For the first time in three years, Heller students, faculty, and staff came together for an in-person diploma ceremony. The graduates — 195 master’s degree recipients from 2022 and 41 doctoral degree recipients from 2020, 2021 and 2022 — represent seven programs and more than 40 countries, speaking over 35 languages.
Each year, each Heller program selects one student to speak on behalf of their program, and this year’s students were nothing short of extraordinary. I’ve included the speech of COEX’s Commencement Speaker, Jan Afza Sarwari, MA SID/COEX’22, below, but I encourage you to read all of the commencement coverage, including the other commencement speeches, on our news page.
COEX Commencement Speaker, Jan Afza Sarwari, MA SID/COEX’22: “Thank you, Dean David Weil, the members of the board of advisors, respected faculty, friends, family and the COEX class of 2022 for giving me the honor of speaking with you today.
When in the hot summer day of July 2019, my parents hugged me goodbye in the crowded Kabul airport, I did not know that it would be our last goodbye for so many years to come. As the airplane was gradually taking off, I could look down at the spectacular mountain views of Kabul from the small airplane window reflecting on my dreams, bigger than the heights of those mountains. I could reflect on the question posed by the Fulbright committee when I applied for the scholarship, asking, “What will you do for your country when you return back to Afghanistan?”
As I reached Brandeis and we came together under the same roof of the Schneider building at the Heller School, I realized that the world had been a terrible place for almost all of us. Through our journeys here, we also carried along with us the heavy weights of different struggles in our home countries; from genocide to racial inequity, from gender inequality to gross human rights abuses, from corruption to war, from poverty to economic disparity, from climate catastrophe to increased global warming and so much more. But one thing was certain. We came together to stand against all these sufferings and difficulties impacting our world and be the face of social justice as Brandeis and the Heller mission states.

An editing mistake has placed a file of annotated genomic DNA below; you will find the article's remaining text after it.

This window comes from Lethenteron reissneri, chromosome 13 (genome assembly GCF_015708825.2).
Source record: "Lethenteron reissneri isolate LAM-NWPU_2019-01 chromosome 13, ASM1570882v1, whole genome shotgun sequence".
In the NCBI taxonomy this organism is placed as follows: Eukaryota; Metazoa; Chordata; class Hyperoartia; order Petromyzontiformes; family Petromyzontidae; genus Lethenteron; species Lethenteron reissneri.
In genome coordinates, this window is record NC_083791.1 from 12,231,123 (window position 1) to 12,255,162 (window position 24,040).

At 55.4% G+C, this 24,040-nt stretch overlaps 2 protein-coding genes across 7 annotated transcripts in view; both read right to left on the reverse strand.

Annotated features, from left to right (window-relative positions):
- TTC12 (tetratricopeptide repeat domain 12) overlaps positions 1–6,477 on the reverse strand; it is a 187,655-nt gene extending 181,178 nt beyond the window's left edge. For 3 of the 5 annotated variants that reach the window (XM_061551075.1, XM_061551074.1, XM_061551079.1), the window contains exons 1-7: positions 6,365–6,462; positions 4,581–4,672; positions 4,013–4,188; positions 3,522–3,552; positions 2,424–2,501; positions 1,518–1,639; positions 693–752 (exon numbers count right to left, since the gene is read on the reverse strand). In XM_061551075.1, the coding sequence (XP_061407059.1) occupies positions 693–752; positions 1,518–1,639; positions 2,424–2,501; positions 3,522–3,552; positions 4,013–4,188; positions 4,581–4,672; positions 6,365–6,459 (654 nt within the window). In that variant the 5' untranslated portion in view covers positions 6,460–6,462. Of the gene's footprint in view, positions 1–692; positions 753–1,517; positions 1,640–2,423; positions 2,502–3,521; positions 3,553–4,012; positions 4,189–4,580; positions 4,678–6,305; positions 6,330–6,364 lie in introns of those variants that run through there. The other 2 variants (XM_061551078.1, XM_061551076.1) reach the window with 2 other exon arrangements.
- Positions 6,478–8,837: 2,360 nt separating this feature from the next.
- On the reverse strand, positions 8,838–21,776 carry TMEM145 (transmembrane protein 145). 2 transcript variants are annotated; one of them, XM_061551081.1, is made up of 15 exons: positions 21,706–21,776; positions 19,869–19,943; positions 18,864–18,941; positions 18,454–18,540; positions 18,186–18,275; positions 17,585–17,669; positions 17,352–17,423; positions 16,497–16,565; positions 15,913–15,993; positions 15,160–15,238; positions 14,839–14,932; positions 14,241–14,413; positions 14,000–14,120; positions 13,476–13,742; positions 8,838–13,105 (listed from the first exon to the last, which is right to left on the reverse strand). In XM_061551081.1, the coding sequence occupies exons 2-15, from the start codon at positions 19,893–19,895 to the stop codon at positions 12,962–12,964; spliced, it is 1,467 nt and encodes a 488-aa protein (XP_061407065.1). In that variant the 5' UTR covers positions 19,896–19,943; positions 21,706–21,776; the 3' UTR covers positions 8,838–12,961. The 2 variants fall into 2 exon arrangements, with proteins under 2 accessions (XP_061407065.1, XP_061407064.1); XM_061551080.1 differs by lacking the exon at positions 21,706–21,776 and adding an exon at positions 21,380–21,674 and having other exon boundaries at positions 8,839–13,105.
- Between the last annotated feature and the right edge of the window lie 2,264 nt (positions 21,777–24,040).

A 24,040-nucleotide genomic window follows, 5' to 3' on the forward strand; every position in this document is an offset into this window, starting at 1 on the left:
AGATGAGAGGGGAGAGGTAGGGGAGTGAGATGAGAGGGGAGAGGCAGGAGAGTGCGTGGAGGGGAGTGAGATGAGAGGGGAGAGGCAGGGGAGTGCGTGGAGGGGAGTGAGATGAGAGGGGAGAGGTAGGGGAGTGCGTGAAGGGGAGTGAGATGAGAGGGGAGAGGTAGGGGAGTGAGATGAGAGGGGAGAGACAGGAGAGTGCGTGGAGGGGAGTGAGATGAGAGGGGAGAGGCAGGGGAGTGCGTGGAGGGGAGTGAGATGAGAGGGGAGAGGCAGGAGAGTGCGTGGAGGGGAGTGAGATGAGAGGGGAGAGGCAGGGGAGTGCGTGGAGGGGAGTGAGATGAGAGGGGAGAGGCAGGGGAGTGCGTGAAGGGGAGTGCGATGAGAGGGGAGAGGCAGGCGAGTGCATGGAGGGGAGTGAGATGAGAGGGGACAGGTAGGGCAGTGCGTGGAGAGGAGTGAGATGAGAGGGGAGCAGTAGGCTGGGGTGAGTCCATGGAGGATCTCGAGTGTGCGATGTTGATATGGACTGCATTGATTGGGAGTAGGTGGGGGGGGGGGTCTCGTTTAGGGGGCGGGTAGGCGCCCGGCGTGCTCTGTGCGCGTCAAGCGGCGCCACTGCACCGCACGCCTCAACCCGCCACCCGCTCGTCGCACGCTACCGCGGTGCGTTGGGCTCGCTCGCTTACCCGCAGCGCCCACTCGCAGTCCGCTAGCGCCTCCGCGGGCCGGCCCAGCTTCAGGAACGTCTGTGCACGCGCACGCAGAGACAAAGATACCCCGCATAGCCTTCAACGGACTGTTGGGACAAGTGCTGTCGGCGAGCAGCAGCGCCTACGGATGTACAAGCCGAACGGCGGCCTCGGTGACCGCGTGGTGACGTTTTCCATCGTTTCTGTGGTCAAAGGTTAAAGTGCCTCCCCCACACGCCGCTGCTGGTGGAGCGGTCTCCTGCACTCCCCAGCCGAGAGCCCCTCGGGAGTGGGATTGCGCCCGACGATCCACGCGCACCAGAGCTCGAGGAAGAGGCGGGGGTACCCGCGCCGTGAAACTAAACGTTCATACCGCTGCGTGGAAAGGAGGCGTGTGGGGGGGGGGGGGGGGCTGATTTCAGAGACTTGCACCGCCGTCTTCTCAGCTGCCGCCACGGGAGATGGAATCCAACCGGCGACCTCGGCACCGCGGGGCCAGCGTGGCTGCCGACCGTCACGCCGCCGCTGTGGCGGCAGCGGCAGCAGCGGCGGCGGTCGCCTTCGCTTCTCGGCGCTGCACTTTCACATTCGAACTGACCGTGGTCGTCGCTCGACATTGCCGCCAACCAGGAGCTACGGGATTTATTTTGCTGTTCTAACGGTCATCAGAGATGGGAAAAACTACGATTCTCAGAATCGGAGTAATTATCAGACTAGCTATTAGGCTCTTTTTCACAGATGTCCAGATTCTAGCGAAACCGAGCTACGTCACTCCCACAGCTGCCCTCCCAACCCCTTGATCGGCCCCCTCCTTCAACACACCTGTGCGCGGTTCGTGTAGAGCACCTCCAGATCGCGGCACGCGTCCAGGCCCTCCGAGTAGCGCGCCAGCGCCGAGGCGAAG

For me, however, the burden of carrying my share of struggles was huge. I am a Hazara, an ethnic group in Afghanistan who have been persecuted for over a century making it as harsh for them as the Holocaust for Jewish people during the World War II. I was born during Afghanistan’s civil war and the Mujahedin period. I started going to a secret school during the earlier Taliban regime, walking two hours each way every day when girls were not even allowed to attend one. I fought patriarchal norms and ethno-religious discriminations to have the power and the opportunity to stand here in front of you at this very moment.
Unluckily, the burden is still huge, when in almost all our classes at Heller, we were taught that girls’ education is a “silver bullet” to sustainable growth, to eradicating poverty, and to eliminating conflict. However, today also marks the 247th day in which millions of girls across Afghanistan are banned from going to school. The burden is still huge when women’s and minorities’ voices calling for justice and respect for their basic human rights are being muted, detained, and killed. The burden is still huge when more than 90% of people in Afghanistan live below the poverty line, making it the world’s largest humanitarian crisis. The burden is immensely huge when your answer to the question of “What will you do for your country when you return back to Afghanistan?” remains on a piece of paper, as for now.
While I struggled with all the hardships during the last year, the Heller School taught me one thing; no matter what you face or what you feel, there is the wonderful Heller and Brandeis community that lifts you up, cherishes you and your achievements and motivates you to move on with hope and resilience and be the face of social justice no matter where in the world you are.
Finally, as we celebrate our accomplishments and the end of a rewarding yet challenging chapter of our lives, I would like to wholeheartedly thank the Fulbright Program and the U.S. taxpayers for their generosity, Brandeis University for giving me a home away from home, my professors, and fellow classmates for providing me with knowledge and courage, my parents for their prayers, family and friends for their unconditional love and support throughout this learning journey.
May we achieve worldwide peace. May we not forget the women in Afghanistan.”